Birthday cards start again

It’s time for my yearly exhalation of joy over birthday cards and a note to my colleague, Will Kimball, who invented the Friday Birthday Routine. We make them for any kid who’s had a birthday during the week, but in the beginning of the year we catch up a bit and make them for the kids who had birthdays during the summer.

There are other posts here explaining what the requirements are for birthday cards.

This year I had two new tweaks for Russian 1 or for classes where kids don’t know everyone well yet. First, the Russian 1 kids had to do only the front in Russian. They could write their compliments and wishes in English. My plan is that each time, we’ll require one more line in Russian. The other tweak was that in each of the days leading up to writing the card, I focused on today’s birthday girl for just a little time, so that all the kids would know something about her and have something nice to say. Oh…one more tweak that doesn’t really matter: I told her to start the artwork and first page for the next kid to have a birthday. Since a nearby boy had asked, seemingly jokingly, whether we’d be making these for him on his October 1 birthday, she was able to get his started. Yes! We do a card for every kid once a year. It’s a critical part of my room. Even though we all know they’re assigned, there’s a little part of our hearts that warms up, whether we’re making them or we’re receiving them.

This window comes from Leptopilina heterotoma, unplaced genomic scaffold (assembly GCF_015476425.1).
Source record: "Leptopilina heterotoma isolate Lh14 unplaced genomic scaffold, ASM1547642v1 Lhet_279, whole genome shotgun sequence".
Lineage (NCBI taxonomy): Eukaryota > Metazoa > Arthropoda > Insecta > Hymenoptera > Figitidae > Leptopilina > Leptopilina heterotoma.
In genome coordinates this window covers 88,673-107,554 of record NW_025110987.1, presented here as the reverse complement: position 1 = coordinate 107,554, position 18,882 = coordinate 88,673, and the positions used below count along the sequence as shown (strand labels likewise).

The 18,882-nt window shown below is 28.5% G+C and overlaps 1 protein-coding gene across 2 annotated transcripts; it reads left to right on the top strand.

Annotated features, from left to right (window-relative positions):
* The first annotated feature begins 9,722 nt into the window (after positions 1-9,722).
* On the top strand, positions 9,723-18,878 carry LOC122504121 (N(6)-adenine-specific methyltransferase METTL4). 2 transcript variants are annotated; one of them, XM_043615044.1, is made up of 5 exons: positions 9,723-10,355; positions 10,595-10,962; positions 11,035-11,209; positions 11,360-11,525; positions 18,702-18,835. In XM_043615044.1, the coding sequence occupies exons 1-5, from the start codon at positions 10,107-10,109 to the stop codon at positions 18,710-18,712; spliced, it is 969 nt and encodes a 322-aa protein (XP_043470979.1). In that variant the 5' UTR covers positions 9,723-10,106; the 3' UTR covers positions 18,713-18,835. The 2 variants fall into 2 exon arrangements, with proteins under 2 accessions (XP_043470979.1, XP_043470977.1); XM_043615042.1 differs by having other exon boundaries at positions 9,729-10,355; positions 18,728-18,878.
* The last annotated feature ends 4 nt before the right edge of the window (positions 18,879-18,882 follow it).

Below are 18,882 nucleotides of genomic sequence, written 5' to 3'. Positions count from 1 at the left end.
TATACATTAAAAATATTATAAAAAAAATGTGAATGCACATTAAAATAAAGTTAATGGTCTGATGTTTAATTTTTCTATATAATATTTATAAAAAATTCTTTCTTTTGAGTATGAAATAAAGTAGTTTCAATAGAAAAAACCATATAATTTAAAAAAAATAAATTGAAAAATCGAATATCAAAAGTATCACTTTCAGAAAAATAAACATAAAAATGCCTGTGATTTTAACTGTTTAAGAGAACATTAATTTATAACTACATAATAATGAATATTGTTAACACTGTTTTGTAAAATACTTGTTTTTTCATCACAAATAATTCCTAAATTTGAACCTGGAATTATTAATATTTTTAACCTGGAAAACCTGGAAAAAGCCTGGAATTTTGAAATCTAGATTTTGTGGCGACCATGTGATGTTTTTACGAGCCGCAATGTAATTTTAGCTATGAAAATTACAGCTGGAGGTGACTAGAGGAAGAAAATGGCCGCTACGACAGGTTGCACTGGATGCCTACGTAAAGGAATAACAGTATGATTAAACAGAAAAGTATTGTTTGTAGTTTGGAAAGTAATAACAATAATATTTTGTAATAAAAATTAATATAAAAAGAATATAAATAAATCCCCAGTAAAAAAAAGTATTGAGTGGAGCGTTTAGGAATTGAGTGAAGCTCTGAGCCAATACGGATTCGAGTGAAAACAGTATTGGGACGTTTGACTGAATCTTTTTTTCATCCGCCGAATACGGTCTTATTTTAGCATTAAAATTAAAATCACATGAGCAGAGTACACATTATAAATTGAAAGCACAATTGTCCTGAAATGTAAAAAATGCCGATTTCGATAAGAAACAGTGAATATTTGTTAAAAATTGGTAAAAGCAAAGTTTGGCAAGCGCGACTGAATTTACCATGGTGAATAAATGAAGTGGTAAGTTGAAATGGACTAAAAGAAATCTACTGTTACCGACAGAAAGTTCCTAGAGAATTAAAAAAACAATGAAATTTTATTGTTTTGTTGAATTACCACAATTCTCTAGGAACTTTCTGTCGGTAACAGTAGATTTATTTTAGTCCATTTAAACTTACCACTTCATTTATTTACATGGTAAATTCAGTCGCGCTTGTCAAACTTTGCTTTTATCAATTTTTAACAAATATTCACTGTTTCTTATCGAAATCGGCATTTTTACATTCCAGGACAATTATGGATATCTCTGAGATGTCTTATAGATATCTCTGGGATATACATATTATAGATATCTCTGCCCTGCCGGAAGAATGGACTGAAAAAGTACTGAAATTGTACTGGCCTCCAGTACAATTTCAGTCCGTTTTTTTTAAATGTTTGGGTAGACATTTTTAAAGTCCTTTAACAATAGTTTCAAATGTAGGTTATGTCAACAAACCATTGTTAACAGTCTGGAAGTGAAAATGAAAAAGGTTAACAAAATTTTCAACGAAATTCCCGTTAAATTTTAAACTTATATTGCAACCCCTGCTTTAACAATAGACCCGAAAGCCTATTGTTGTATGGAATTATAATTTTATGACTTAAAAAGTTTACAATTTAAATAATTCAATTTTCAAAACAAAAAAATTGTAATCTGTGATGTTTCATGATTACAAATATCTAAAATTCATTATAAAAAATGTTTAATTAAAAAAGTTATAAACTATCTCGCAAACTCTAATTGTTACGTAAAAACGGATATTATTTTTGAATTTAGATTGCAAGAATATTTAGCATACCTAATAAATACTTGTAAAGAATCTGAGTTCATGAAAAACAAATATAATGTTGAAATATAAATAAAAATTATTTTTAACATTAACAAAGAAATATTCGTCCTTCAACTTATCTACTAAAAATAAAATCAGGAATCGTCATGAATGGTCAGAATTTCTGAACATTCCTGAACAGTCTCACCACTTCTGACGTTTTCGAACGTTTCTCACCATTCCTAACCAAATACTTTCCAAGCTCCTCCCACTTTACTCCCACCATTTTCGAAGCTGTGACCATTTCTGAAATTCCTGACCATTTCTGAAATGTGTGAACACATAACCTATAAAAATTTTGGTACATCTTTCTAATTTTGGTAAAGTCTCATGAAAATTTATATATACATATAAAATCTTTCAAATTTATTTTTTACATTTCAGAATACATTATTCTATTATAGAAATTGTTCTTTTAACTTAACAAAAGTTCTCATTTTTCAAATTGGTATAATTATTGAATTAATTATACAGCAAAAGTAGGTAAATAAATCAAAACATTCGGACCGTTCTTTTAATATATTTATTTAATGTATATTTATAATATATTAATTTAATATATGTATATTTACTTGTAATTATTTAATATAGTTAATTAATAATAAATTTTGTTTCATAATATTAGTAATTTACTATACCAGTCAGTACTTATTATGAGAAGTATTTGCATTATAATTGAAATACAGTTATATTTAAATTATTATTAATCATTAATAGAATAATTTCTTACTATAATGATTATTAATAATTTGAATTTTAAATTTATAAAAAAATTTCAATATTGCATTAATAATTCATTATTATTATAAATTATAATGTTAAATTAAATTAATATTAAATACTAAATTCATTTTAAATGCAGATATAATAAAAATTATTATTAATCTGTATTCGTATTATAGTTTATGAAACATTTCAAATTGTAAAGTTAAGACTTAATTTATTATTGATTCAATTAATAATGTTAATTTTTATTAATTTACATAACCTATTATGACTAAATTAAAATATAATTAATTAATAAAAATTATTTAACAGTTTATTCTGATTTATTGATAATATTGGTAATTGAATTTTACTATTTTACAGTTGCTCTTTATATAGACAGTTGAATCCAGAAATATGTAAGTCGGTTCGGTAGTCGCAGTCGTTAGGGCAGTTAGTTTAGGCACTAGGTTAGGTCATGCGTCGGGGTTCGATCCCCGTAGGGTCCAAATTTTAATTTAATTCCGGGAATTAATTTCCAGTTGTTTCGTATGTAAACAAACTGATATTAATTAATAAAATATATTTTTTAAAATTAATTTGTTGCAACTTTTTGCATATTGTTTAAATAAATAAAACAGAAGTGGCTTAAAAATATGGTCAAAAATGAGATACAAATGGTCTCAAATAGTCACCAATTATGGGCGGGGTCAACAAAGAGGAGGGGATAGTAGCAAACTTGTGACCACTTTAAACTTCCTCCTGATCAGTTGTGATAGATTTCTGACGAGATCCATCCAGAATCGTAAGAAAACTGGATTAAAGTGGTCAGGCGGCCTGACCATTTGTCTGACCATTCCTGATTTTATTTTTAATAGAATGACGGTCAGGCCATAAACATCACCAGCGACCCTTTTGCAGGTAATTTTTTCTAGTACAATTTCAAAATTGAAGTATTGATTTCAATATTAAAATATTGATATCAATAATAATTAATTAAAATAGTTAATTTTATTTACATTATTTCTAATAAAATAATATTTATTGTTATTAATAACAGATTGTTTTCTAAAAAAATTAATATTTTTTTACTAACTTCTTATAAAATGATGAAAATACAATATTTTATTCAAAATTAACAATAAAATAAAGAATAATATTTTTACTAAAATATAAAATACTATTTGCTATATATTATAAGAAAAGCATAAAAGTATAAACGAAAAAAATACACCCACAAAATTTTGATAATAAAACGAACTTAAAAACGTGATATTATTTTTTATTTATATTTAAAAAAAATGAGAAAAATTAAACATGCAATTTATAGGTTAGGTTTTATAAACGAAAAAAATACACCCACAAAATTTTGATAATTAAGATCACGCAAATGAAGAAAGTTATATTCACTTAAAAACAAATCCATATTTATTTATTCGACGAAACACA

If there’s only one phrase that my kids learn to say to someone, it’s “Happy Birthday.” And they all know how to use simple materials to make a beautiful card for someone they love.


3 responses to “Birthday cards start again

  1. Slava Bogu, eto pyatnitsa


  2. I used your idea last year and my students really enjoyed it. I’m a little later in getting it started this year and have been asked several times if we will be doing it again. I see some students who still have their cards from last year displayed in their Spanish binders. We made them once a month for any student in Spanish class and all teachers with a birthday that month. Each month I would ask them to add a line that related to something we had worked with recently: ex. Making a prediction for the birthday person when we were emphasizing future tense. I recommend it to anyone!


Leave a Reply

Fill in your details below or click an icon to log in: Logo

You are commenting using your account. Log Out /  Change )

Google+ photo

You are commenting using your Google+ account. Log Out /  Change )

Twitter picture

You are commenting using your Twitter account. Log Out /  Change )

Facebook photo

You are commenting using your Facebook account. Log Out /  Change )


Connecting to %s